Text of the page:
Stock Photography, Your Camera and Making Money from Home
by Roy Barker
Most photographers are aware that there a two primary ways to make money from
photography. They are stock photography and assignment photography. Both areas
can be rewarding if they are entered into professionally and with some research
Assignment photography differs in that it is mostly based on taking pictures at
a predetermined event or perhaps, function. On the other hand , stock photography
is finding a buyer after the pictures have been taken. Almost like speculative photography.
Yes - it's true that prices are lower with stock photography however, they have
a much wider audience and potential. Their sales are also most often repetitive.
Many budding photographers don't realize that it is possible to increase your chances
of selling this kind of work dramatically if you know how! More on that in a minute.
I'm quick to point out that there are stock houses for photography everywhere on
the internet, making it easier to put your work out there for inspection. Their
role is to be the intermediary or the agent on behalf of the buyer.
Most photography stock libraries are similar in the way they carry out their
business. You supply a photo, they put it up on highly visited pages on their
sites and you get paid when they are downloaded and in some cases you can
royalties as well.
Stock photography can be a a good source of income for the savvy photographer
who is prepeared to be creative and do just a little planning. You can tell I'm
leading somewhere, can't you?
This way of marketing photographs has more distinct advantages, if you are a
part time freelancer, or have just started your own business. Either way you are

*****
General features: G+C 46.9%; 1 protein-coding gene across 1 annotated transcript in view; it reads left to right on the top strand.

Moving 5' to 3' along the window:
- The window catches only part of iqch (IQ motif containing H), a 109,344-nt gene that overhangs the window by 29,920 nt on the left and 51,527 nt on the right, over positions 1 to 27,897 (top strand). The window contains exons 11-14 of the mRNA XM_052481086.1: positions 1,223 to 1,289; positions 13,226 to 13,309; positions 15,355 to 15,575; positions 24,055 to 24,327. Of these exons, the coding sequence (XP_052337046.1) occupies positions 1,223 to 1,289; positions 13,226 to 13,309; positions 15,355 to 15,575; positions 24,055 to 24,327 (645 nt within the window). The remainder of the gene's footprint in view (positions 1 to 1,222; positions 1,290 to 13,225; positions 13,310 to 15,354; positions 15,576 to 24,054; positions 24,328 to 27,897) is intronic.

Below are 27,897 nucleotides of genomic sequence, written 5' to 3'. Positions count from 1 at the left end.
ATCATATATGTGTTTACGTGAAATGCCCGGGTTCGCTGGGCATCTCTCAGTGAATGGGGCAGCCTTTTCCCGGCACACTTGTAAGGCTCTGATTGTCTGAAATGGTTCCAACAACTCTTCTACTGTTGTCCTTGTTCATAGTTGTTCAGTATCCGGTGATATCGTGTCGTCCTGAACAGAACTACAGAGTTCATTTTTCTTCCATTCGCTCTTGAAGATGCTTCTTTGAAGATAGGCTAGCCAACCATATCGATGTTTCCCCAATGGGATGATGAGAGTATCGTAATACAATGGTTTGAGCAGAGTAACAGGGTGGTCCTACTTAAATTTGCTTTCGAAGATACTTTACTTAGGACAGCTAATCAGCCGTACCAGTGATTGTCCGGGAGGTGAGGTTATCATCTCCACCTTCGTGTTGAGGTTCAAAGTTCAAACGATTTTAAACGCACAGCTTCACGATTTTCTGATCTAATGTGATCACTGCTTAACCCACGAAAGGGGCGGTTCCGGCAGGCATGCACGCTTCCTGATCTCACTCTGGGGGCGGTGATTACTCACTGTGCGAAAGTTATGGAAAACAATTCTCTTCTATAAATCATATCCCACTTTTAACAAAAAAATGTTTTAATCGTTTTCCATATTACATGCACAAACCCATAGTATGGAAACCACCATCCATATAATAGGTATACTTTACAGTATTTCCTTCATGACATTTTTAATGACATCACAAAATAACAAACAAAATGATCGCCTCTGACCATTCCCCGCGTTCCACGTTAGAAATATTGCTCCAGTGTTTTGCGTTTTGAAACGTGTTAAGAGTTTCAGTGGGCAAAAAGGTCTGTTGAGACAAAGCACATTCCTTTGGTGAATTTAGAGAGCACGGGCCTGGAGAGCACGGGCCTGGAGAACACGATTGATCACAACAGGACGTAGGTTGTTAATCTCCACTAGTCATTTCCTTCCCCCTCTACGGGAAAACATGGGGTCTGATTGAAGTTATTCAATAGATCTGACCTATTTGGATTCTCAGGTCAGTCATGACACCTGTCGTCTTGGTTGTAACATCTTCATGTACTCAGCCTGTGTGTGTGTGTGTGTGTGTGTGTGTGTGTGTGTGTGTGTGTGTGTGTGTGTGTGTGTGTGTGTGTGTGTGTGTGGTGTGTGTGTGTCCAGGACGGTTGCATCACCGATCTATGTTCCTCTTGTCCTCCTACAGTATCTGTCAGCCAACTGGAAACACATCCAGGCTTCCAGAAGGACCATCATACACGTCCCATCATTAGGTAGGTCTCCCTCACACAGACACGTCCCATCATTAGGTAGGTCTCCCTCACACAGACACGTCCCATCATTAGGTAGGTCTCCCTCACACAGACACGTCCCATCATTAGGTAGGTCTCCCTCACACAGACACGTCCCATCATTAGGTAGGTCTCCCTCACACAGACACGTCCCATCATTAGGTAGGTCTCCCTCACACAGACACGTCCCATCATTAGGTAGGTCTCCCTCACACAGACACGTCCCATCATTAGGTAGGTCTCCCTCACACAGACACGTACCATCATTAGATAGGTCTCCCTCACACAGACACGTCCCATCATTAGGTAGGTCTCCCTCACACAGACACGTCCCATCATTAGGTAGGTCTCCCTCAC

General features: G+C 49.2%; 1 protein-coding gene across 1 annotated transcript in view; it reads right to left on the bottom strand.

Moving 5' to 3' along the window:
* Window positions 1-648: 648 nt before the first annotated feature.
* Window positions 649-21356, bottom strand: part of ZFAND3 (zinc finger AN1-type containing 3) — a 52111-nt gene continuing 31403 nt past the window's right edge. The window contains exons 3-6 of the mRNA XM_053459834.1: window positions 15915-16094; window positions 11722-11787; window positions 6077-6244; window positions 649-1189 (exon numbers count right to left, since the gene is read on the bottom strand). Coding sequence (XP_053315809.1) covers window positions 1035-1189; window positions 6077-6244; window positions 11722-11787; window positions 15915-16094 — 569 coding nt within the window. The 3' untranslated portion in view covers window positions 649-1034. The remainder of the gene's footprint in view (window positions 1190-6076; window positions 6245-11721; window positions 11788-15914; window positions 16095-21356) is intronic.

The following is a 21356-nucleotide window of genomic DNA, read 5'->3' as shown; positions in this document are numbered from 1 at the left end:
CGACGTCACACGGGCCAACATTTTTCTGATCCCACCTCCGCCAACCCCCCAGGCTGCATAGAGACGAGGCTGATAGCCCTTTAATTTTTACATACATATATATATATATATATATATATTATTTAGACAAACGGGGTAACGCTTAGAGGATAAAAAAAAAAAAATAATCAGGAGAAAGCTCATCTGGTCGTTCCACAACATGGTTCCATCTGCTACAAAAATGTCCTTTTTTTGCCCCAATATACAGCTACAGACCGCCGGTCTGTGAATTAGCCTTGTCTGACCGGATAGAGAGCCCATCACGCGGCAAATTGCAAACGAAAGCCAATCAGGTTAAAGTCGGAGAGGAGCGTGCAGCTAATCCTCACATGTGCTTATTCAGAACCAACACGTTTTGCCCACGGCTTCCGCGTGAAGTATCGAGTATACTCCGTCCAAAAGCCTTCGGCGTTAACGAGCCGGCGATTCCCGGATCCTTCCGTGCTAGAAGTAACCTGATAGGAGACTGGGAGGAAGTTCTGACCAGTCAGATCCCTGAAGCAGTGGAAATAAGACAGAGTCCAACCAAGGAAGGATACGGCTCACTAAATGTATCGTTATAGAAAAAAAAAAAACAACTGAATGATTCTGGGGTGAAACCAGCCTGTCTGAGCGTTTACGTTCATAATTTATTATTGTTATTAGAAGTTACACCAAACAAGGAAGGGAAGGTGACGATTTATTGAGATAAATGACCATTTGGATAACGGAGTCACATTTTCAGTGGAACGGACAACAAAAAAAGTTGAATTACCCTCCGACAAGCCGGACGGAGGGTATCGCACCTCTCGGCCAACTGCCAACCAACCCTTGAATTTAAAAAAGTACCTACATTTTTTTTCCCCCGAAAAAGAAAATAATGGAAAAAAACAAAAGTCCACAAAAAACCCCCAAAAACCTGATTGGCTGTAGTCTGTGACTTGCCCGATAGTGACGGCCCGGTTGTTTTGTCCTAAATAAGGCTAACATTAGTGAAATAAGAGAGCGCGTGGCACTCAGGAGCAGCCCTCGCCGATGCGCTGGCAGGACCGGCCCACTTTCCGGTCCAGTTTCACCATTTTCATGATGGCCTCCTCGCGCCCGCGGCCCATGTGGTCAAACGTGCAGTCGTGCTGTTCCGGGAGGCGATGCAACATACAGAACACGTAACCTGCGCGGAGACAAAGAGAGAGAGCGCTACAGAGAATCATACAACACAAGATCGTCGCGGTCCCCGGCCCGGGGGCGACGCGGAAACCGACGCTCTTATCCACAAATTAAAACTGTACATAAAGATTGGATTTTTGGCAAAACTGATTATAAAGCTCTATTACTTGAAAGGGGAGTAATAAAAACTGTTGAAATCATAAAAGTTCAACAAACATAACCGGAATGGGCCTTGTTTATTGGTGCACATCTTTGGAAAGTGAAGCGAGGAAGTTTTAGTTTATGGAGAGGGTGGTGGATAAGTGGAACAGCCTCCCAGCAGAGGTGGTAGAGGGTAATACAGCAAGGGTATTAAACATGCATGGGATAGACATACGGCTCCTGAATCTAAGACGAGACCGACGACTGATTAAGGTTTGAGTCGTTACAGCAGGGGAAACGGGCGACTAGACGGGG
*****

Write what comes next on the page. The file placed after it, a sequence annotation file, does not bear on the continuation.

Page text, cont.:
probably too busy making portfolios, and taking pictures to market them.
Another factor, which makes this method of marketing advantageous, is that when
you are starting you do not have the network of contacts to market your
photographs. Added to that there are some people who won't or can't perfect
their marketing skills.
A downside of this marketing method is that there is a little more to it than
taking photographs and waiting for the royalty checks to come in.
Most stock libraries, will want to re-caption your pictures to fit in with their
image, this can be a time consuming process and it can take months to get them
online. However, you can avoid these stock houses and work with those who have
better systems too.
Like many aspects of selling it is a "numbers game", the more photographs you
have available to sell the more you are likely to sell. This is a fairly general
aspect of marketing, but it is more specific in this instance, as prospective
buyers may look at other images, if they like one particular one.
Because of the time factor of getting your work to the buyers or the public,
many stock libraries, have insisted on a minimum contract, which means that they
typically ask to retain your work for a minimum of two years.